October 30, 2023

Homily on the Daughter of a Leader of the Synagogue and the Healing of the Woman With the Issue of Blood (Theophanes Kerameus)

By Theophanes Kerameus (+ 1152)

Today our sacred Gospel (Luke 8:41-56) described a two-fold story of miracles. And perhaps this is by far the most amazing of the great miracles than what preceded them. It is more wonderful than the healing of the deaf, or the paralyzed, or the blind, or the maniac, that one who has died should live again. And now the Lord works miracles, beginning with the resurrection of Jairus' daughter and taking this virgin from death at the onset (the first plunder), and thus he begins to overtake hades, and He does this more afterwards, because the entrance of death into the world was made by the virgin Eve. But, opening the sacred book of the Gospel, let us listen to its own words: "At that time, a certain man called Jairus, who was a leader of the Synagogue, approached Jesus. He fell at the feet of Jesus and begged Him to go to his house, because he had an only daughter of twelve years old, who was dying" (Luke 8:41-42). As I begin the explanation, let me be allowed to admire, how much earlier the Gentiles believed in Christ and surpassed the Jews. Because that centurion, believing this, considered that even from afar the Savior could heal his servant with just one word, that is why he said: "Just say the word, and my servant will be healed" (Luke 7:7). Here, however, Jairus the leader of the Synagogue begs the Lord to enter the house, thinking that there is no other way to bring healing to his daughter. She was the little daughter of Jairus, very good, having the flower of virginity undefiled, and kept intact as in a calyx of a flower. The Evangelist included a lot in a few words, weaving in the narrative the lament: "For he had an only daughter" (Luke 8:42). Do you see how heavy the calamity is? For what does it show? After she died, there was no other child for the parents to look to, to stop the tears. She was an only daughter. But even saying that she was twelve years old, this shows the cuteness of her age. This is when girls think of their wedding, and a handsome bridegroom and the bridal chamber, and many again quarrel about beauty, and to their natural youth they add some hair ornaments, to appear beautiful to those who see them. Perhaps somewhere there were many suitors, and there was competition among them, not shameful, as to who would be preferred to become the husband of the virgin. And suitors, entering the house one after the other and each praising another bridegroom, made the matter quicker. But the hopes for the daughter are succeeded by the illness, threatening with the death that comes shortly after. So the father hastens, as his insides are burning with grief, and with a fervent heart he brings the prayer to the Savior. Christ, who came for the salvation of the world, accepts the request. And making amends for the Synagogue leader's disbelief by action, He slows down His journey with the healing of the bleeding woman, as if allowing death to hold the daughter and the miracle to become more paradoxical.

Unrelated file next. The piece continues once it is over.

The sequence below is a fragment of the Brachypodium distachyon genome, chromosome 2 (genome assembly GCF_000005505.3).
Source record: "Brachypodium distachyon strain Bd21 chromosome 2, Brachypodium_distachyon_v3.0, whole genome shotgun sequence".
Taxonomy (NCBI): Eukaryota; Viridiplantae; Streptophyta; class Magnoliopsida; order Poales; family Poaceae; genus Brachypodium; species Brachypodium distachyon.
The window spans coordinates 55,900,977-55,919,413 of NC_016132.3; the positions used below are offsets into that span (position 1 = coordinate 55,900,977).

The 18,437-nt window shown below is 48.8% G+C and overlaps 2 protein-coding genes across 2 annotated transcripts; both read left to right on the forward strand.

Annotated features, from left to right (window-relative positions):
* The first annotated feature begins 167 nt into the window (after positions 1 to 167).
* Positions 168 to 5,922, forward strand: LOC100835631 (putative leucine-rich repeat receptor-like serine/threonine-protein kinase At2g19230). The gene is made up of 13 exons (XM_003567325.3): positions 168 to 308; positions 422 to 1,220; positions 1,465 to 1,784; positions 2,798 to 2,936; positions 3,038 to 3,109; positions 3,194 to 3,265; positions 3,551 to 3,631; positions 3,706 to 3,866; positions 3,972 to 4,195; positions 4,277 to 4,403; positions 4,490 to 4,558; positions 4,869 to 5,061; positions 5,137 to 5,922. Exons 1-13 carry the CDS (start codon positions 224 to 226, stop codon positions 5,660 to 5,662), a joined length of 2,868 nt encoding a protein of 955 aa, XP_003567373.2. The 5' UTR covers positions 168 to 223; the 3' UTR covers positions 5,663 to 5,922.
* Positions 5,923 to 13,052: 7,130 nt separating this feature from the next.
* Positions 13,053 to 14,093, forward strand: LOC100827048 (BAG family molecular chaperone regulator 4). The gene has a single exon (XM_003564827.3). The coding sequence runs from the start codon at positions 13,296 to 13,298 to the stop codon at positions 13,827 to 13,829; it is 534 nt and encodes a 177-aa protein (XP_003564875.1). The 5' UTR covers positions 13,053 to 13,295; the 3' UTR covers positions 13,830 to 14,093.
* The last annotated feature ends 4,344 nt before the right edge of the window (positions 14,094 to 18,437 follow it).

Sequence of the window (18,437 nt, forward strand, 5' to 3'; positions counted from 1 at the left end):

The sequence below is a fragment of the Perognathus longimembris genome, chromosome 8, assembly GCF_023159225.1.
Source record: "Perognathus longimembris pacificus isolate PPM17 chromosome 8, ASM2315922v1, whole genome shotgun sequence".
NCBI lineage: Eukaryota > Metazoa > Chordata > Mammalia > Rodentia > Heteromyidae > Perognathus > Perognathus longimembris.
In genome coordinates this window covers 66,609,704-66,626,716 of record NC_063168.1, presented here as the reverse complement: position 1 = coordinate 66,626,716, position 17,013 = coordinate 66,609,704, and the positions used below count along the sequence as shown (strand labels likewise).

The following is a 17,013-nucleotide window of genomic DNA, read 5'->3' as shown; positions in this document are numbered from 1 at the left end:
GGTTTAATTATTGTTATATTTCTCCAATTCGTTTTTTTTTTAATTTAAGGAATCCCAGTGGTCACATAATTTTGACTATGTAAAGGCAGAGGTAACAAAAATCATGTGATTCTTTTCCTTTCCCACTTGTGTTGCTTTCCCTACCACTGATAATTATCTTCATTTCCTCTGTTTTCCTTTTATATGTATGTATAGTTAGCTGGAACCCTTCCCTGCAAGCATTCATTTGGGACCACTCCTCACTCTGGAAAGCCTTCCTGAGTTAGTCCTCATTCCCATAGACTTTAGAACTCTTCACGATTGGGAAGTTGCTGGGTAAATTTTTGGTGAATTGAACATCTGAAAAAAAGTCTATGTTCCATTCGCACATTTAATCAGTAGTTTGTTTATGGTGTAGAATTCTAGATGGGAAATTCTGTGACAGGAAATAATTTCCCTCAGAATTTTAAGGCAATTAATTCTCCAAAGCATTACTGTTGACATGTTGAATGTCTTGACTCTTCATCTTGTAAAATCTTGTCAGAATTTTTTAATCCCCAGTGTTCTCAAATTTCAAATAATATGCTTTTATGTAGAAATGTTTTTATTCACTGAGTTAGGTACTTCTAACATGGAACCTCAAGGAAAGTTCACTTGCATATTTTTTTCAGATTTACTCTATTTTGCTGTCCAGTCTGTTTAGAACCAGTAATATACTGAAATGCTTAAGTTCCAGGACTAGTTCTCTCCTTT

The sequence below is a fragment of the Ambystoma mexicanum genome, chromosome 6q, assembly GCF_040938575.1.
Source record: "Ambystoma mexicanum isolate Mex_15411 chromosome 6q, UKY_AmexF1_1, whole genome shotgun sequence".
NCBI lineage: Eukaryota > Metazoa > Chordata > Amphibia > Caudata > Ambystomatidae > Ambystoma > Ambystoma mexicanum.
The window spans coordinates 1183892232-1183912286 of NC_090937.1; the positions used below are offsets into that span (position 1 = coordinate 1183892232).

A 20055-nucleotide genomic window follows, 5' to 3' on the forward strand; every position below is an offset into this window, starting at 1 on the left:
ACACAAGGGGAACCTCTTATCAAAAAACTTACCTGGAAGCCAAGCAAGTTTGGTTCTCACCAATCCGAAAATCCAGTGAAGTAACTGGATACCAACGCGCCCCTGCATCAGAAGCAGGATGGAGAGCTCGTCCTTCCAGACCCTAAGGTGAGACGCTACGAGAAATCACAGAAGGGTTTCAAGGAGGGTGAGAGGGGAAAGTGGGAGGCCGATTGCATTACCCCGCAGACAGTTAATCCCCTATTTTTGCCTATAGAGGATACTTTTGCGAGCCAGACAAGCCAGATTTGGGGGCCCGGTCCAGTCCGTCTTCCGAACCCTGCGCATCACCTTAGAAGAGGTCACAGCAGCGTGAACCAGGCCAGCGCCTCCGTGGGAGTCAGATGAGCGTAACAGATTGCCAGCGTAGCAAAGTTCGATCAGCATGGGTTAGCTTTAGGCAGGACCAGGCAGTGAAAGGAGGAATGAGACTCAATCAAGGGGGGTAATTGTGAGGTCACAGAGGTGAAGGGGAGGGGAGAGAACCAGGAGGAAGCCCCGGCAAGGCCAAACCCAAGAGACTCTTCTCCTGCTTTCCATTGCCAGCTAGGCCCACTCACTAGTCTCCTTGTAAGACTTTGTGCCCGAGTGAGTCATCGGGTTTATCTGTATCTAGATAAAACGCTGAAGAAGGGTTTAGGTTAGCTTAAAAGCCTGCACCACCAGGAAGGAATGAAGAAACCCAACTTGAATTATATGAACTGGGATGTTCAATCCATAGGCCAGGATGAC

"As He went, the multitudes thronged Him. Now a woman, having a flow of blood for twelve years, who had spent all her livelihood on physicians and could not be healed by any" (Luke 8:42-43). Notice how multitudes followed Him, so that they pressed Him, for the streets were narrow. Among them was a woman suffering from a constant flow of her blood, who spent her fortune on doctors, without finding any cure. Because her disease was, in human perceptions, incurable. Rejecting everything, she acts on a prudent thought to run hastily to the Physician who takes no payment, bringing rather her faith as a great payment. For she said, as reported by another Evangelist, that "If only I may touch His garment, I shall be made well" (Matt. 9:21, Mark. 5:28). But why doesn't she come openly like the Canaanite woman (Matthew 15:22) and the woman bent double (Luke 13:11)? She was prominent and known to all and, according to the law, anyone who had a flow of blood was unclean, and was not allowed to touch anything sacred. For the law says: "If a woman bleeds for many days, beyond the time of her period, she will be unclean as long as the blood flows, and anyone who touches her will be unclean" (Lev. 15:25, 27). Because, therefore, she was afraid to touch the undefiled feet of Christ, and at the same time wanting to hide what prudent women are ashamed to reveal, she contrives to steal salvation.